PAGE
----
North of central Puno, on the lake’s shore where sheep graze while lambs frolic with one another, masses of wild guinea pigs (and regular old pigs, too) swarm in the scrubby vegetation, and blue-billed ducks bob in the wakes of passing boats, the Yavari sits at port. Originally commissioned in 1861 by the Peruvian navy, it was built by the James Watt Co. and the Thames Ironworks and Shipbuilding Co. in London. Because of the long and arduous journey to the altiplano, the Yavari was built in over 2,000 pieces, each weighing no more than 400 pounds, so that when it finally rounded Cape Horn and arrived on the coast of Peru mules and men could carry it the remaining distance over the Andes (there was no railroad or highway back then). The journey from ocean to lakeshore took six years, and the Yavari was launched on Christmas Day 1870. While it was intended for use as a naval ship, the Yavari never saw combat, as its intended cannons were instead used on the Pacific Ocean during Peru and Boliva's’s War of the Pacific against Chile from 1879 to 1883. (It's also called the Saltpeter War, because it was fought in part over rich seagull-guano deposits used to produce gunpowder. The war was a disaster for Bolivia, which lost its remaining shoreline to Chile--it's now landlocked.)

The ship was used for commercial duties instead, with a 38-man crew. Its llama-dung-burning engine was replaced in 1914 by a Swedish four-cylinder diesel engine (a Bolinder). It fell into disuse in the late middle century and was beached until the 1990s, when an Englishwoman, Meriel Larken, bought it for 4,000 pounds and started its restoration. It’s in remarkable condition, considering that it’s nearly 150 years old. But because of the altitude, thin air, and the fresh water of the lake, there isn’t much rust on the old boat.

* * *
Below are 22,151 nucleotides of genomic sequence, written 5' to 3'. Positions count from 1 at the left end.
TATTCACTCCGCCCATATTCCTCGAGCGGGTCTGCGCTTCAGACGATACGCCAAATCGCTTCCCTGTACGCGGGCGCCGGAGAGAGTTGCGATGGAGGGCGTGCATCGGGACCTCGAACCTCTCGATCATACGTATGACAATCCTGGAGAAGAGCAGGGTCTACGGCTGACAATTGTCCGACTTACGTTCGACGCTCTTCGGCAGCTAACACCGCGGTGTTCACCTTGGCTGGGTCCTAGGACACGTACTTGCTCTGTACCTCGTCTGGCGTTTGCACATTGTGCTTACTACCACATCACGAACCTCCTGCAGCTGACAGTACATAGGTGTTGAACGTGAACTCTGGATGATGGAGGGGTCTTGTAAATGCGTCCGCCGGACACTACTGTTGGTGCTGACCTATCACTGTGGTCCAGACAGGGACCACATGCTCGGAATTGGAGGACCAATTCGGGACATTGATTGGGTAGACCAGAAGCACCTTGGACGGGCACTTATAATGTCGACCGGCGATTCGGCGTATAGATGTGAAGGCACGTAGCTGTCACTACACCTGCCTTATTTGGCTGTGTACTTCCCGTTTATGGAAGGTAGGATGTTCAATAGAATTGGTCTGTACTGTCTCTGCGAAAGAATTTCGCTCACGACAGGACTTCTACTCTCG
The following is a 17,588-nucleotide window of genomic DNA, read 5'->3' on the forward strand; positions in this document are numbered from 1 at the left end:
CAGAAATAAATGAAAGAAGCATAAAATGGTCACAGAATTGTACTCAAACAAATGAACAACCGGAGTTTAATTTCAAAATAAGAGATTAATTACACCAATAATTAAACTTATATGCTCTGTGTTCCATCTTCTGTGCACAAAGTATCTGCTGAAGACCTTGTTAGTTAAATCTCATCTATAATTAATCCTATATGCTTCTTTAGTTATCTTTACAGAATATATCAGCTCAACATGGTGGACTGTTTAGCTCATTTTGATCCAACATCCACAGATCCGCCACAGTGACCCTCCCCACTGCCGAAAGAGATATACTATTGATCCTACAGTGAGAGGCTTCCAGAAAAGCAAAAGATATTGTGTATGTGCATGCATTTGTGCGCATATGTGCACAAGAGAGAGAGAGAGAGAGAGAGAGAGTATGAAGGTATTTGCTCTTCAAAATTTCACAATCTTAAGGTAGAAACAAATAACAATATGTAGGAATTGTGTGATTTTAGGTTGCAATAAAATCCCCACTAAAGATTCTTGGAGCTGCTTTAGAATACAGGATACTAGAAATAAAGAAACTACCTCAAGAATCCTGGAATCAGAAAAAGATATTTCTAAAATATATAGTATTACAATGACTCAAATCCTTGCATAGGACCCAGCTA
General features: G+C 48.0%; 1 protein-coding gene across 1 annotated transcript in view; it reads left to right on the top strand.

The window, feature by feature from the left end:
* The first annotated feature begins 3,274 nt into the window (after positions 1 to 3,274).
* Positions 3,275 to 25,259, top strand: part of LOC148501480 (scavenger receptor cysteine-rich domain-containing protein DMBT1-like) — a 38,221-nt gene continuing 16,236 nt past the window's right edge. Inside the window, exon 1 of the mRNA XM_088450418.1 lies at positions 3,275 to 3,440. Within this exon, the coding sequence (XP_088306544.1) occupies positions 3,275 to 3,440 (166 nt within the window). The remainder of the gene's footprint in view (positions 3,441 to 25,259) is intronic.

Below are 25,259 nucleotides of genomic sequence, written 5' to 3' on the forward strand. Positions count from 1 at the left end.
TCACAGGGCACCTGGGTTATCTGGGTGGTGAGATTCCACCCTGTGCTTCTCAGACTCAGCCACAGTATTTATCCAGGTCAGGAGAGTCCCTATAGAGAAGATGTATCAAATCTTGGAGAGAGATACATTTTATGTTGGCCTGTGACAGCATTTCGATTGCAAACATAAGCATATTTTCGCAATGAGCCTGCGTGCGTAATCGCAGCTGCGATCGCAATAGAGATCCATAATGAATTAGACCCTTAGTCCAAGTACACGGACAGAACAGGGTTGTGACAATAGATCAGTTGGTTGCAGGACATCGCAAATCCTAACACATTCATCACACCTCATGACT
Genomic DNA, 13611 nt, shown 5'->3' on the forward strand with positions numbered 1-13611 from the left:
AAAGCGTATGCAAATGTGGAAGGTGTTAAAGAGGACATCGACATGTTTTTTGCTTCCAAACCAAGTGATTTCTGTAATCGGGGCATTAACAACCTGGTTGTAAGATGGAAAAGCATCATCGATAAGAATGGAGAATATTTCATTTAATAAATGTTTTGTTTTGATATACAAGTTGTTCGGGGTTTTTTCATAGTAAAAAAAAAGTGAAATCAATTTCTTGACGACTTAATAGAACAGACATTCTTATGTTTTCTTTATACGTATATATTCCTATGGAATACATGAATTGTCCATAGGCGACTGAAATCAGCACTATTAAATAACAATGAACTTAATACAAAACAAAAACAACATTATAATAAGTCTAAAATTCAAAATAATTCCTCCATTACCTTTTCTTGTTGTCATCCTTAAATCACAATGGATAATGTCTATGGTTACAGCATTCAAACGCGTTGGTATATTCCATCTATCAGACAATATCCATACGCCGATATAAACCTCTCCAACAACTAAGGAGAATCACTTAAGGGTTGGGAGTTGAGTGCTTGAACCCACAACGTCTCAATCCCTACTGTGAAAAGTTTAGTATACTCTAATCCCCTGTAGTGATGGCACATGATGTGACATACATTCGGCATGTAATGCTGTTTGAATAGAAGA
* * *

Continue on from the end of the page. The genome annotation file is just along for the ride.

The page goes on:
Now it’s a museum, another attraction that draws in visitors to the Puno region. It has two sister ships moored nearby, one of which is used as a restaurant. The other, a massive freighter, is currently being renovated.

Thursday, July 10, 2008

Power to the People

To protest the rising costs of petroleum and food, a nationwide transit strike was imposed this past Wednesday throughout Peru. Unlike in the United States (where the 2005 New York City transit strike was portrayed as a terrorist threat), strikes here--in Cuzco, at least--aren't viewed as an affront to civil order. Rather, there are marches in the town center, and a relaxed, almost holiday-like atmosphere in the outer neighborhoods. (There were arrests in Lima, where poverty is more widespread and workers are more militant; and in Puerto Maldonado, in the Amazon basin (were poverty can be extreme), governmental offices were lit on fire.)
Kids man the roadblock on Avenida de la Cultura, a main thoroughfare that stretches from the historic center of Cuzco to the suburbs to the east. Private cars were allowed through, albeit with plenty of whistling and yelling at the drivers.

The road was transformed into a large soccer field.

In Lima, Mario Huamán, the secretary general of the General Confederation of Peruvian Workers, which organized the work stoppage, called out to the increasingly unpopular president of Peru, "Listen, Alan García, the kitchen pot is empty. The pot is empty because of you!" García is accused of selling out his socialist roots in order to enrich the oligarchy of Peru. (Today, Bloomberg announced that Peru's central bank is raising the benchmark rate in an effort to control inflation, which was at 5.71% last month; the bank has already raised the rate four times previously this year.)